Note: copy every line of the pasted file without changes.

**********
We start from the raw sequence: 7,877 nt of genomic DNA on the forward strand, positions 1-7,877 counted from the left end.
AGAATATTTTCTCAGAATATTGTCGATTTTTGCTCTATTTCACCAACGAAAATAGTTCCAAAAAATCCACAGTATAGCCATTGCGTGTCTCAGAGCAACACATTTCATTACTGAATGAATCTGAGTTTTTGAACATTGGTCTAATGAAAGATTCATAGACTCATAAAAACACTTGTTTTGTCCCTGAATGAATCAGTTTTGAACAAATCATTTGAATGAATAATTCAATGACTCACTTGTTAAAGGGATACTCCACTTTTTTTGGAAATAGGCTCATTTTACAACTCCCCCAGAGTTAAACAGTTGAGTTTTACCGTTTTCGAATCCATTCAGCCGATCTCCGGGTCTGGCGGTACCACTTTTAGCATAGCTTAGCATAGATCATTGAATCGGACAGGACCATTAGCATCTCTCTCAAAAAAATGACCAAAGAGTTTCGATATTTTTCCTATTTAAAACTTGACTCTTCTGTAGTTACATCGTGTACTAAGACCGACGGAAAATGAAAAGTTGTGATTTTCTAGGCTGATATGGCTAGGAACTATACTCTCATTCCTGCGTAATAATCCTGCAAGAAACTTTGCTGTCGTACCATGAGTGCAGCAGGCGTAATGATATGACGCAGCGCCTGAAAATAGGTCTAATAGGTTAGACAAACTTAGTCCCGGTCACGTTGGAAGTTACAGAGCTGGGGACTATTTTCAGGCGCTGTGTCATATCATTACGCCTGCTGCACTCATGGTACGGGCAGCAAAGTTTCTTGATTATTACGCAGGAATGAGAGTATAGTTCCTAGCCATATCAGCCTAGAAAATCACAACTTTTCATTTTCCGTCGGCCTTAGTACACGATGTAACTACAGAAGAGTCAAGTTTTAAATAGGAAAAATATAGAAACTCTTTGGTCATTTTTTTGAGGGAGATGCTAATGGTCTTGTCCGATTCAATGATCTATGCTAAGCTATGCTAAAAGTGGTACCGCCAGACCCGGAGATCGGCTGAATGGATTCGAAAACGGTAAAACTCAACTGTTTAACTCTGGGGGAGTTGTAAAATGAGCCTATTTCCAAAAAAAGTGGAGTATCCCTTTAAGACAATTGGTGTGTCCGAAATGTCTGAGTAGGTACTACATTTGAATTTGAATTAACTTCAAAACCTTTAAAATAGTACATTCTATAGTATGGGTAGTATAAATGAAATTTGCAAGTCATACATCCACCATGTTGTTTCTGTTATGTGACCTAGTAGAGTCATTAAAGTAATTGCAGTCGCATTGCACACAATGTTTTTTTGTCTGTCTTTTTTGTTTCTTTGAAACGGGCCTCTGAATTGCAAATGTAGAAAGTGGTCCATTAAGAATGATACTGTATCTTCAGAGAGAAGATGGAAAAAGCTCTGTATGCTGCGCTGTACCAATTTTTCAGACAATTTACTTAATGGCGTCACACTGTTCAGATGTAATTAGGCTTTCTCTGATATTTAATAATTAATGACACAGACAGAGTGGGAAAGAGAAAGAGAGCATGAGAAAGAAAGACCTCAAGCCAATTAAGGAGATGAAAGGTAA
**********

We start from the raw sequence: 7,877 nt of genomic DNA on the forward strand, positions 1-7,877 counted from the left end.
AGAATATTTTCTCAGAATATTGTCGATTTTTGCTCTATTTCACCAACGAAAATAGTTCCAAAAAATCCACAGTATAGCCATTGCGTGTCTCAGAGCAACACATTTCATTACTGAATGAATCTGAGTTTTTGAACATTGGTCTAATGAAAGATTCATAGACTCATAAAAACACTTGTTTTGTCCCTGAATGAATCAGTTTTGAACAAATCATTTGAATGAATAATTCAATGACTCACTTGTTAAAGGGATACTCCACTTTTTTTGGAAATAGGCTCATTTTACAACTCCCCCAGAGTTAAACAGTTGAGTTTTACCGTTTTCGAATCCATTCAGCCGATCTCCGGGTCTGGCGGTACCACTTTTAGCATAGCTTAGCATAGATCATTGAATCGGACAGGACCATTAGCATCTCTCTCAAAAAAATGACCAAAGAGTTTCGATATTTTTCCTATTTAAAACTTGACTCTTCTGTAGTTACATCGTGTACTAAGACCGACGGAAAATGAAAAGTTGTGATTTTCTAGGCTGATATGGCTAGGAACTATACTCTCATTCCTGCGTAATAATCCTGCAAGAAACTTTGCTGTCGTACCATGAGTGCAGCAGGCGTAATGATATGACGCAGCGCCTGAAAATAGGTCTAATAGGTTAGACAAACTTAGTCCCGGTCACGTTGGAAGTTACAGAGCTGGGGACTATTTTCAGGCGCTGTGTCATATCATTACGCCTGCTGCACTCATGGTACGGGCAGCAAAGTTTCTTGATTATTACGCAGGAATGAGAGTATAGTTCCTAGCCATATCAGCCTAGAAAATCACAACTTTTCATTTTCCGTCGGCCTTAGTACACGATGTAACTACAGAAGAGTCAAGTTTTAAATAGGAAAAATATAGAAACTCTTTGGTCATTTTTTTGAGGGAGATGCTAATGGTCTTGTCCGATTCAATGATCTATGCTAAGCTATGCTAAAAGTGGTACCGCCAGACCCGGAGATCGGCTGAATGGATTCGAAAACGGTAAAACTCAACTGTTTAACTCTGGGGGAGTTGTAAAATGAGCCTATTTCCAAAAAAAGTGGAGTATCCCTTTAAGACAATTGGTGTGTCCGAAATGTCTGAGTAGGTACTACATTTGAATTTGAATTAACTTCAAAACCTTTAAAATAGTACATTCTATAGTATGGGTAGTATAAATGAAATTTGCAAGTCATACATCCACCATGTTGTTTCTGTTATGTGACCTAGTAGAGTCATTAAAGTAATTGCAGTCGCATTGCACACAATGTTTTTTTGTCTGTCTTTTTTGTTTCTTTGAAACGGGCCTCTGAATTGCAAATGTAGAAAGTGGTCCATTAAGAATGATACTGTATCTTCAGAGAGAAGATGGAAAAAGCTCTGTATGCTGCGCTGTACCAATTTTTCAGACAATTTACTTAATGGCGTCACACTGTTCAGATGTAATTAGGCTTTCTCTGATATTTAATAATTAATGACACAGACAGAGTGGGAAAGAGAAAGAGAGCATGAGAAAGAAAGACCTCAAGCCAATTAAGGAGATGAAAGGTAA